IBM seen challenging software industry with release of patents

IBM Corp. this week took the next step in its efforts to spur development and adoption of open-source applications by pledging to offer developers free, unfettered access to 500 of its massive collection of software patents. The company said it won’t threaten developers who use the technology covered in the announcement with patent infringement lawsuits as long as resulting products conform to the Open Source Initiative’s (OSI) definition of open-source software.

By making 500 software patents freely available to open-source developers, IBM is once again putting its money where its mouth is by offering its technology to the open-source community. The latest move follows several other donations to the open-source software movement. In 2001, the company contributed $40 million worth of software technology to the establishment of Eclipse, the set of Java-based open-source development tools for creation of Web services. Last year, the company gave its Java-based Cloudscape database, which it valued at $85 million, to the Apache Software Foundation. The 500 patents made available this week are worth about $10 million to the company.

"We’ve been moving in this direction for a while," says Bob Sutor, vice president of standards at IBM. "At LinuxWorld last year, there was a lot of fear, uncertainty and doubt that as the leading patent-holder in the industry we would assert our patents against the Linux OS. But instead, we made a non-assertion pledge. This represents one of the real proof points in open source, where we can stress collaboration."

Analysts expect IBM to continue to make waves in the open-source community, not only by putting its formidable weight behind a "share and share alike" philosophy toward its intellectual property, but by showing its competitors that it’s not afraid to free up its patents in the name of technology innovation.

"By releasing this initial set of patents and leading the development of a proposed ‘patent commons’ (IBM hasn't identified other participants), the company encourages the rest of the software industry, and many mainstream users of IT, to treat open-source technologies and companies with respect… Above all, IBM’s latest move puts new pressure on Microsoft — indirectly casting it as a proprietary alternative to the industry's open-software movement," writes Yefim Natis, a vice president at Gartner in an analyst memo.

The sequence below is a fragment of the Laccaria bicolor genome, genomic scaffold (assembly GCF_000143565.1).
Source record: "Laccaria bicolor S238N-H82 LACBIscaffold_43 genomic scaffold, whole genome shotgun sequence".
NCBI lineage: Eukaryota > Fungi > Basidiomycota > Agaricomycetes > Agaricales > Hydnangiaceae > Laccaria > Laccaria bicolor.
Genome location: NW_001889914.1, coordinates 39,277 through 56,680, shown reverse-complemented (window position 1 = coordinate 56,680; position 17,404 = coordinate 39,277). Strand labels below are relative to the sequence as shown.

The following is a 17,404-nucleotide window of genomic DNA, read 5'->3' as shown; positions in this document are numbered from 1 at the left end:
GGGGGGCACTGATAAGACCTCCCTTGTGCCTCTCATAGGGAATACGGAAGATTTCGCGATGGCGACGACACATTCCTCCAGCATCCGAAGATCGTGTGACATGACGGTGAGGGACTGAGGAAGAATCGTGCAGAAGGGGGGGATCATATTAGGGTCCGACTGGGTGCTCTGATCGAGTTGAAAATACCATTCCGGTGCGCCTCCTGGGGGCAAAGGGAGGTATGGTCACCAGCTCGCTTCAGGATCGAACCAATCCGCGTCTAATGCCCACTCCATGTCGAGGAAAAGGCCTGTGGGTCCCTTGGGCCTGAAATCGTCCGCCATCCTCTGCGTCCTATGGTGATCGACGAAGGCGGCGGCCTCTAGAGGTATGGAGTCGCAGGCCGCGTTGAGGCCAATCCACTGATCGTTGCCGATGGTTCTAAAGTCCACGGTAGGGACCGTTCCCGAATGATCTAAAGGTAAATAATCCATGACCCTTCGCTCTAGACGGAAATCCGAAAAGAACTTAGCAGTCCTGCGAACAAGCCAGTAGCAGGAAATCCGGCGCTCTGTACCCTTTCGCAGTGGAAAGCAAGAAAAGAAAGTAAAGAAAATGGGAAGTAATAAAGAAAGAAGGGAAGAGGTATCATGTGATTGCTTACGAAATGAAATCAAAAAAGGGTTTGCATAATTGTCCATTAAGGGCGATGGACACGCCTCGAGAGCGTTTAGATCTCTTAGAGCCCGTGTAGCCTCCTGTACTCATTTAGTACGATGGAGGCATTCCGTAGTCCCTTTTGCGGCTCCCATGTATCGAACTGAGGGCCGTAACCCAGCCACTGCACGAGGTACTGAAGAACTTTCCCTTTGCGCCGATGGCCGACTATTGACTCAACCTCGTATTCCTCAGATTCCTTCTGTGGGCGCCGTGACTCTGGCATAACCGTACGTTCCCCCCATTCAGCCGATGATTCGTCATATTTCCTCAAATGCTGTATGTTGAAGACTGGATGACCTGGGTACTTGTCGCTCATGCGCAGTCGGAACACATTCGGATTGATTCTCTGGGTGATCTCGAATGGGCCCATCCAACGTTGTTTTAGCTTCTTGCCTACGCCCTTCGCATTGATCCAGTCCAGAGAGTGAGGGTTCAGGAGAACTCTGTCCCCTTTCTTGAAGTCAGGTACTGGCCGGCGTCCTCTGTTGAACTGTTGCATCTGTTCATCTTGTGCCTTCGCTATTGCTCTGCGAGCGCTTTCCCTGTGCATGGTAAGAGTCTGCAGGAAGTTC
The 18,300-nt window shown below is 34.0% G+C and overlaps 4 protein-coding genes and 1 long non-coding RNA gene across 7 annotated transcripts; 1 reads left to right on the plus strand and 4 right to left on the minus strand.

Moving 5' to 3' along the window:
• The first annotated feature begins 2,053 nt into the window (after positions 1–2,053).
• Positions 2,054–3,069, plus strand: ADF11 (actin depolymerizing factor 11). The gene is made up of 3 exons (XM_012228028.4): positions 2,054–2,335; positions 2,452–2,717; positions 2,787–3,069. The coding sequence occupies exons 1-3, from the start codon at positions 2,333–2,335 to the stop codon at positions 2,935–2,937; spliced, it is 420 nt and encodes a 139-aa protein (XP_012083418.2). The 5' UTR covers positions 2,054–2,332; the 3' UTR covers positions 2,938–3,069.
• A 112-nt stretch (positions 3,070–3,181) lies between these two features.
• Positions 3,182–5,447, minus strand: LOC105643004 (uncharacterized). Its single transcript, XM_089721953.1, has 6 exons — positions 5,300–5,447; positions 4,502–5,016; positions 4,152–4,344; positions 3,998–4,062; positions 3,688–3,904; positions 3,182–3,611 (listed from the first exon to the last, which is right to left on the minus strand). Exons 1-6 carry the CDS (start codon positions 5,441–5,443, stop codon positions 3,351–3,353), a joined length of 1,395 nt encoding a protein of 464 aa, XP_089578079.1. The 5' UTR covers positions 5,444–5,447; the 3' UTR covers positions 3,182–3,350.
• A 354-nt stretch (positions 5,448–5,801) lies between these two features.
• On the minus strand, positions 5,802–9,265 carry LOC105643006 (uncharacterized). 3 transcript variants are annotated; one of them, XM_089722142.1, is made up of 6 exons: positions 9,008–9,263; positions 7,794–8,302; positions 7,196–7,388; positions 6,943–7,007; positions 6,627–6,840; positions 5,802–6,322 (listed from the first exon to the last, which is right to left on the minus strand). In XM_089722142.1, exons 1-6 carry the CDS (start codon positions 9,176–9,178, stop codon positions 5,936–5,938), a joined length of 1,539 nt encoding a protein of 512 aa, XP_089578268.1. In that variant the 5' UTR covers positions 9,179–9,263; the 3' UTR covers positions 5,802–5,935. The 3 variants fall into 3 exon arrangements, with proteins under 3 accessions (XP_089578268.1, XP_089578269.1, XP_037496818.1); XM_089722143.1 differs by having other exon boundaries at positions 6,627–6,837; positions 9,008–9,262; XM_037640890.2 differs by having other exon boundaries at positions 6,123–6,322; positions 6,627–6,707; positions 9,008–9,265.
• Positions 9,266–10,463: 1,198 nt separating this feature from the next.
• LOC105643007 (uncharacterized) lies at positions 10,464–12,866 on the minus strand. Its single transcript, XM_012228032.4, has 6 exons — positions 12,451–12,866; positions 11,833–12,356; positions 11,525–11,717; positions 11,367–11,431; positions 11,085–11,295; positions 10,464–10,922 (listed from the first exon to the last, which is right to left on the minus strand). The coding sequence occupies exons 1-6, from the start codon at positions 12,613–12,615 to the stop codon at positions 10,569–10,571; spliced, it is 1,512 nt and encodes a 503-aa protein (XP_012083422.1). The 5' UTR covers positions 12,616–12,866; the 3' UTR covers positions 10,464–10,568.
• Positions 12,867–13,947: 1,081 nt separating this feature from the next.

In a prepared statement, Dr. John E. Kelly, IBM’s senior vice president of technology and intellectual property, said the company’s pledge "is the beginning of a new era in how IBM will manage intellectual property to benefit our partners and clients…the Innovation Economy requires that intellectual property be deployed for more than just providing the owner with freedom of action and income generation."

IBM’s announcement coincides with the release of the United States Patent and Trademark Office’s (USPTO) annual list of top U.S. patentees for 2004. IBM sits at the top of that list with 3,248 patents earned, or 1,314 more than any other company. IBM has about 40,000 computer-related patents worldwide and 25,000 in the U.S, of which about 10,000 cover the company’s software technology.

The list of the 500 patents pledged to open source developers is available on IBM’s Web site: .

The technologies are wide ranging, covering interoperability features of operating systems and databases, as well as Internet, user interface and language processing technologies. Specific patents cover things like "message queue processing among cooperative processors having significant speed differences" … "remote storage management mechanism and method," and "tracing technique for application programs using protect mode addressing."

"The technologies [covered by this initiative] are intentionally broad, and were chosen for their breadth," says Sutor. "We wanted to touch databases, operating systems, video and imaging, and other software. We felt these would be of interest across the broadest set of open-source developers."

Despite the appearance of largesse, IBM will not take a big hit in revenue because the patented technologies are deeply embedded in operating systems and communications middleware, but the move sends a clear signal to its competitors, writes Gartner’s Natis.

"IBM’s core moneymaking differentiators remain proprietary, [but] by referring to the OSI, IBM casts it as the definitive open-source organization," he writes. "IBM competitors are now under pressure to respond. For most, only one response is viable: endorse this movement and therefore endorse IBM as the industry leader."

About the Author

John S. Webster is senior editor of Application Development Trends.

Upcoming Events